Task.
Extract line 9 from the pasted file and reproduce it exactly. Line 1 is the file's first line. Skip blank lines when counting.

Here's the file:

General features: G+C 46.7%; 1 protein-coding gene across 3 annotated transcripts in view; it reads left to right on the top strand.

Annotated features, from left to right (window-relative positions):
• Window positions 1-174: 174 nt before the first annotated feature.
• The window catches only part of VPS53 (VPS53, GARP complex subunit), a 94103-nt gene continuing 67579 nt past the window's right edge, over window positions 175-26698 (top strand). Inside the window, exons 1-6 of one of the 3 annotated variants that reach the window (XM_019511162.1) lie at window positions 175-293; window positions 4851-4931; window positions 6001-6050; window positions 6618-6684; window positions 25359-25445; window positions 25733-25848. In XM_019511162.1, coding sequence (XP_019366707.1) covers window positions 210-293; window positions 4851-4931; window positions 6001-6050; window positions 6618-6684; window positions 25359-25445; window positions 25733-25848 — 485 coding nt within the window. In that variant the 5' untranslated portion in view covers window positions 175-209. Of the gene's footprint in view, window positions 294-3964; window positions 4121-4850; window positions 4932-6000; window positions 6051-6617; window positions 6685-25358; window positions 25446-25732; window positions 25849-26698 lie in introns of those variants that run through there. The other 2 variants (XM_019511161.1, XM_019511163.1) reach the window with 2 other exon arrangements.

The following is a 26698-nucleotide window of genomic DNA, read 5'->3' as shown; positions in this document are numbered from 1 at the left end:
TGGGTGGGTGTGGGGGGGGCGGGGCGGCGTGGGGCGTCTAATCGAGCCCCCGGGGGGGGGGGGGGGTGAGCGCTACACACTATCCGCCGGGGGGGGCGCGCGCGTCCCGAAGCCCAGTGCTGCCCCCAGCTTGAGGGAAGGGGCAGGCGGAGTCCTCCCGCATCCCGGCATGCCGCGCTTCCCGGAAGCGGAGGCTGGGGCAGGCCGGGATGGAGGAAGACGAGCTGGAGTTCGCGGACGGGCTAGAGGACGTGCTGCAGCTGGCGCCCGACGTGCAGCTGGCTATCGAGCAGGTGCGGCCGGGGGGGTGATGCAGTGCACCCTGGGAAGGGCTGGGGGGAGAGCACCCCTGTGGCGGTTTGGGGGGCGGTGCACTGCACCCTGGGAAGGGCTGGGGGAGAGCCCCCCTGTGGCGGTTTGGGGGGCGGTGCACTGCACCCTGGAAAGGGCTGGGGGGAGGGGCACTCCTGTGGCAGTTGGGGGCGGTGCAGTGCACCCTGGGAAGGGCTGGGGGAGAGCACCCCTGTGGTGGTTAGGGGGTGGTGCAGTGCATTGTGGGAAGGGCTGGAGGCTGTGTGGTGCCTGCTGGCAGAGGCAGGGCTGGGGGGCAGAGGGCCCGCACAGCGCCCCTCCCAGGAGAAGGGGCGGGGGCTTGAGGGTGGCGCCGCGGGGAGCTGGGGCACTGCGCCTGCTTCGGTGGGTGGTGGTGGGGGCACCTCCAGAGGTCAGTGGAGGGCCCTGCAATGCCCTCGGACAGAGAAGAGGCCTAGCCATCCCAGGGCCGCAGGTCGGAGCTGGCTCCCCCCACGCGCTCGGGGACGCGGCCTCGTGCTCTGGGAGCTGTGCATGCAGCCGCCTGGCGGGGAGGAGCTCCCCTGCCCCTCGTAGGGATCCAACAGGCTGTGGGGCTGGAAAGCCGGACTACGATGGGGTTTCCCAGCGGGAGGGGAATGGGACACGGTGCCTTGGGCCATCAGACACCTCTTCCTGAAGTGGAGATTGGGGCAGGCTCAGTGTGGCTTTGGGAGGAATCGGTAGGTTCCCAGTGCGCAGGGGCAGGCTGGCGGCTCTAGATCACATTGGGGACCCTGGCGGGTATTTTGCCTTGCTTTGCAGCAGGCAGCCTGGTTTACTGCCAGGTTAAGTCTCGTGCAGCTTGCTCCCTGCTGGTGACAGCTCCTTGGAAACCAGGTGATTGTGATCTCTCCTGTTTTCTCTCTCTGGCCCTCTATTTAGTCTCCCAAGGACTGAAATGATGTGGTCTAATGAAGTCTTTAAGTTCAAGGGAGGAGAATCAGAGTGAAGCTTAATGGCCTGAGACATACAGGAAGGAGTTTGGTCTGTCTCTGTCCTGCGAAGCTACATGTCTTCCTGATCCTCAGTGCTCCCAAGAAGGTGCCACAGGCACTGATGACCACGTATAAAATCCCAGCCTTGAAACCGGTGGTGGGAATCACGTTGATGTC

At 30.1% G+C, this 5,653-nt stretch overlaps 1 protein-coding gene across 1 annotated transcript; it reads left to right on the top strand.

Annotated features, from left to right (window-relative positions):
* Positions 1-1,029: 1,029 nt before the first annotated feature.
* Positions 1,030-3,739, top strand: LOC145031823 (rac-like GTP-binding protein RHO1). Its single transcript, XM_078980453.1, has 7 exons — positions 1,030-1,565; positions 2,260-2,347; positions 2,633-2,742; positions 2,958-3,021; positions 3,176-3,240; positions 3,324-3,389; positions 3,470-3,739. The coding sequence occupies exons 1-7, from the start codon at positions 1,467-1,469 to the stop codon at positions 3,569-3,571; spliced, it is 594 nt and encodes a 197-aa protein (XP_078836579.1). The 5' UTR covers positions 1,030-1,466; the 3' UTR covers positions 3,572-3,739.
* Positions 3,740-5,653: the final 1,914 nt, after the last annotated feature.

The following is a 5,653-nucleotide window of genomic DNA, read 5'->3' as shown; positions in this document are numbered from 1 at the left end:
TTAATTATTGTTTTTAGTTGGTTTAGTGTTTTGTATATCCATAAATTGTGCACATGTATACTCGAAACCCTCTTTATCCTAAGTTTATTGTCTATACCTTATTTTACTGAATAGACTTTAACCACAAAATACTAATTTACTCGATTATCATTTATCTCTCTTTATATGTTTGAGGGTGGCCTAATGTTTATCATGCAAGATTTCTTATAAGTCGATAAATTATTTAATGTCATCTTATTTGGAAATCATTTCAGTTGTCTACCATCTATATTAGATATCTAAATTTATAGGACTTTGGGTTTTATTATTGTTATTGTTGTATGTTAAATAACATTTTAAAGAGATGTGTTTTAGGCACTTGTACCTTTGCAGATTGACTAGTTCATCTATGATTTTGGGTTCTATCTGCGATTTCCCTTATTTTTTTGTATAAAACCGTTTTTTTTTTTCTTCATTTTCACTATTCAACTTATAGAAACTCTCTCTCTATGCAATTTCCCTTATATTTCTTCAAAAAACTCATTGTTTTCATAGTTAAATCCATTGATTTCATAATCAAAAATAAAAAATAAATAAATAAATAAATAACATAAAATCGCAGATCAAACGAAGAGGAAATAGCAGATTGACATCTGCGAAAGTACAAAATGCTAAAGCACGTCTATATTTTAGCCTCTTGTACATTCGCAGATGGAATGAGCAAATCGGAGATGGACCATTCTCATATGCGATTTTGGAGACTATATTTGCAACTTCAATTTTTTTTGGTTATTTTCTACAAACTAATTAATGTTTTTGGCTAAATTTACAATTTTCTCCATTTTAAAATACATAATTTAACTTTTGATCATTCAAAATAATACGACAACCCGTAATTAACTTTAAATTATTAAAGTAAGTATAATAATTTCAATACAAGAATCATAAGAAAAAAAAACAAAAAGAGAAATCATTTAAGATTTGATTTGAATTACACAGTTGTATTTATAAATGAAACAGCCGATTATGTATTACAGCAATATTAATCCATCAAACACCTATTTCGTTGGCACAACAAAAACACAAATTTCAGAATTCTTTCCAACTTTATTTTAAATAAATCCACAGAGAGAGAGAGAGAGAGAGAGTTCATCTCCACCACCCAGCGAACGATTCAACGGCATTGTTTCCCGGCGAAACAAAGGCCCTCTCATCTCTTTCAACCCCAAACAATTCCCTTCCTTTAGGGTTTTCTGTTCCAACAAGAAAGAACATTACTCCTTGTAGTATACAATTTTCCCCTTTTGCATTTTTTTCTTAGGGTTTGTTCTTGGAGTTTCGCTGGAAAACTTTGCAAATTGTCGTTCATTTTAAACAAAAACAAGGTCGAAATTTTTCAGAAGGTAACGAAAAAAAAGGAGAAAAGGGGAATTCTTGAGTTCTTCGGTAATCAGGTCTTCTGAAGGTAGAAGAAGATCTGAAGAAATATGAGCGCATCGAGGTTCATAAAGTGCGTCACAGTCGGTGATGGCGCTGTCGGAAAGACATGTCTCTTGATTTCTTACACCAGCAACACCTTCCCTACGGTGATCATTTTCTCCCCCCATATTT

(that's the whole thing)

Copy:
* Positions 1-1,029: 1,029 nt before the first annotated feature.